Emily Hsee

Friday marked the 17th anniversary of the still-unsolved murder of former Yale senior Suzanne Jovin ’99. Today investigators at the Chief State’s Attorney’s Office are still working to retest evidence and solicit potential witness accounts.

Days before the anniversary of Jovin’s murder, police officers were dispatched to the area of Davenport Avenue and Elliot Street after they received reports that a man lay bloodied in the street. According to New Haven Police Department spokesman David Hartman, doctors who examined the victim — Connecticut resident Dennis White, 37 — said his injuries indicated he was likely struck and dragged by a vehicle. But investigators found no evidence at the scene to suggest that White was struck by a vehicle at that location. He was in critical condition as of Dec. 2, Hartman said. Due to a lack of evidence, he added, police investigating the case are having difficulty determining how to proceed with the investigation.

Sometimes investigators have few leads, as in White’s case. But sometimes they pursue their leads for nearly two decades, as with the Jovin case.

“You can only investigate what you have to go on and what resources you can pour into it,” Hartman said. “And it’s unfortunate, but sometimes things don’t get solved. Sometimes a criminal will do a good enough job to clean up any evidence … Sometimes a municipal department might not have the ability to find minute evidence in every case. That’s the sad reality of it.”

Some cases have little physical evidence and witnesses fail to come forward. New Haven State’s Attorney Michael Dearington said that at a certain point, if a case is not moving forward, it may remain open without being an active investigation. Although White’s case has not been declared cold, Jovin’s case is currently under investigation by Connecticut’s Cold Case Unit.

The Cold Case Unit at the Chief State’s Attorney’s Office was established in 1998. According to Mike Sullivan, the chief inspector for the Connecticut Division of Criminal Justice, the office currently has 30 to 40 cases in its inventory, including the Jovin case. Kevin Kane, the chief state’s attorney, explained that his office has set up this cold case task force to work with local, state and federal law enforcement agencies to pool resources and investigators.

Sullivan explained that the Cold Case Unit compiles police reports, witness and victim statements, and any information that accumulated over the course of the original investigation. The unit then re-interviews people relevant to the case and retests evidence. Sullivan said it is a comprehensive approach with a team of scientists, detectives and lawyers.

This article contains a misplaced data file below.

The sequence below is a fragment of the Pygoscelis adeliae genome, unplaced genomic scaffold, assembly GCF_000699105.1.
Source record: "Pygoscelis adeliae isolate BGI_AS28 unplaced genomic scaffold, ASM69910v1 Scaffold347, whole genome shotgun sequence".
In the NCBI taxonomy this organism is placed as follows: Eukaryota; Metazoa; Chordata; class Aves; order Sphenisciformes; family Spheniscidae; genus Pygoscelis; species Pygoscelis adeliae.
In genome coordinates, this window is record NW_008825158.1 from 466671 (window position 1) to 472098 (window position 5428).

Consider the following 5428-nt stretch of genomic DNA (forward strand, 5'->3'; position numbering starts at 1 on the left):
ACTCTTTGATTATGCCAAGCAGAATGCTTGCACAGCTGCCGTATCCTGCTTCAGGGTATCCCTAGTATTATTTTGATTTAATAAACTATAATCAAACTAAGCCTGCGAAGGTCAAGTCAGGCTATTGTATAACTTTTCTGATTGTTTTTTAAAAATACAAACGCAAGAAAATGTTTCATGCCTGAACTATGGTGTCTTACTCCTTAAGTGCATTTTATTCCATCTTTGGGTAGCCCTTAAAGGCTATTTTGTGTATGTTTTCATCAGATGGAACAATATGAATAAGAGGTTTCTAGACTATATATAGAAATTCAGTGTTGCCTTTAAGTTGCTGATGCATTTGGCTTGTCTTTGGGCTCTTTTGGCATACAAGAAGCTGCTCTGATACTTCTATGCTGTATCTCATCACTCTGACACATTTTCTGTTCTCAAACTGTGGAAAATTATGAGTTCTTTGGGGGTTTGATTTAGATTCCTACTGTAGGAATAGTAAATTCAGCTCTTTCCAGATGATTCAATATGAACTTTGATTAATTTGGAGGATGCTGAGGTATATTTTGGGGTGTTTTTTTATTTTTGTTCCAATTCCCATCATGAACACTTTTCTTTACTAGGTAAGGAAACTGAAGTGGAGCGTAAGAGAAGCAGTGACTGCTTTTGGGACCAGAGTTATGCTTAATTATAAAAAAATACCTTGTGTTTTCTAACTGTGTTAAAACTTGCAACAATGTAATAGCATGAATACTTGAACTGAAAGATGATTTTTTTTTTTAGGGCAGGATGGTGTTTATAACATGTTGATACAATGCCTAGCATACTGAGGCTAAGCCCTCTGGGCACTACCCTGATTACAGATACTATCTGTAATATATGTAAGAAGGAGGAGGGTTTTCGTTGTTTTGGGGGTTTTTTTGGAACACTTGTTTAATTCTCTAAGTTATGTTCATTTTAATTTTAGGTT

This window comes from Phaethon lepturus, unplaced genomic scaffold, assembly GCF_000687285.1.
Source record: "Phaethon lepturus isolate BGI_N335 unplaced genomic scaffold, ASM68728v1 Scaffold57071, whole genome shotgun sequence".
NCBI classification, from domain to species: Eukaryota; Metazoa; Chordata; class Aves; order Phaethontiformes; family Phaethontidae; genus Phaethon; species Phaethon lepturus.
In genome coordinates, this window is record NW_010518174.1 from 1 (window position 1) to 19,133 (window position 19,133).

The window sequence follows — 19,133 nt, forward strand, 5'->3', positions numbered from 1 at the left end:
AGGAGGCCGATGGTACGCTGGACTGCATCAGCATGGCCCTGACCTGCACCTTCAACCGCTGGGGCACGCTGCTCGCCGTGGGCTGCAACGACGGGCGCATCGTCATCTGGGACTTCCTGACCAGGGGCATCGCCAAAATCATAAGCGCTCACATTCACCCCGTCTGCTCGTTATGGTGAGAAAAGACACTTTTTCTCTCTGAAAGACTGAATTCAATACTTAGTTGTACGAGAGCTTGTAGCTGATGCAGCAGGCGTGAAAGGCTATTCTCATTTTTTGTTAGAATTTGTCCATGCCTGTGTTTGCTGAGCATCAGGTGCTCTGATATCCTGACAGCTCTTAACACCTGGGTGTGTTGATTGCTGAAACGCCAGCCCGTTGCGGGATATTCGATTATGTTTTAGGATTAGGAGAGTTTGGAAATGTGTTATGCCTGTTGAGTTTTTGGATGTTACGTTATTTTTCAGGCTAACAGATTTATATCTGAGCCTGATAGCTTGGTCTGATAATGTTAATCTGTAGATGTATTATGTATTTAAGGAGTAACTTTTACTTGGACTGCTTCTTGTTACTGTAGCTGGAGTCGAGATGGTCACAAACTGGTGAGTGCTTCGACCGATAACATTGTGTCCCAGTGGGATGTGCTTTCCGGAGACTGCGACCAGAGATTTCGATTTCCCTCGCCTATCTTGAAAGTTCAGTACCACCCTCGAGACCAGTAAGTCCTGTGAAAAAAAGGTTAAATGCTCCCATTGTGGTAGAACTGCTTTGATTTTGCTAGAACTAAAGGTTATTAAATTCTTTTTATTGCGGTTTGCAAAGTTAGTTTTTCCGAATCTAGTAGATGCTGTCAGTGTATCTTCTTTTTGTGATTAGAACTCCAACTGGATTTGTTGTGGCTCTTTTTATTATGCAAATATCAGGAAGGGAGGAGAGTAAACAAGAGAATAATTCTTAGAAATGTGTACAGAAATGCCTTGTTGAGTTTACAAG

“We take a systematic approach,” Sullivan said. “We go through the case from scratch like it wasn’t investigated before. We look at the case through fresh eyes.”

Sullivan said that as time passes, witnesses sometimes become more willing to open up and testify. He also explained that while other departments have new cases coming in every day, the Cold Case Unit has the luxury of being able to focus only on the selected cold cases.

Kane said though there has been no substantial progress on the Jovin case in the last year, he hopes that publicity might trigger a witness’s memory.

Jovin was found just before 10 p.m. on Dec. 4, 1998, on the corner of Edgehill and East Rock roads. When a Yale-New Haven Hospital physician who had been walking in the area found Jovin, she was alive and bleeding on the sidewalk after being stabbed 17 times. She died at Yale-New Haven Hospital that night.

In the past year, investigators have not uncovered any new substantial information about the events leading up to Jovin’s murder, Kane said. But investigators are still pursuing leads that may answer questions that could reveal important insights to the case.

On the evening of the incident, Jovin turned in her penultimate draft of her senior thesis on Osama bin Laden, and worked at a pizza-making party at the Trinity Lutheran Church for the local chapter of Best Buddies, an international organization that brings together students and mentally disabled adults. After returning to her apartment that night, Jovin told a friend that she was going to retrieve her GRE study materials from an unnamed person who borrowed them. After she logged off her computer, she returned keys from a borrowed University vehicle to the Yale Police Communications Center at Phelps Gate. She then left Phelps Gate and turned left on College Street at around 9:25 p.m.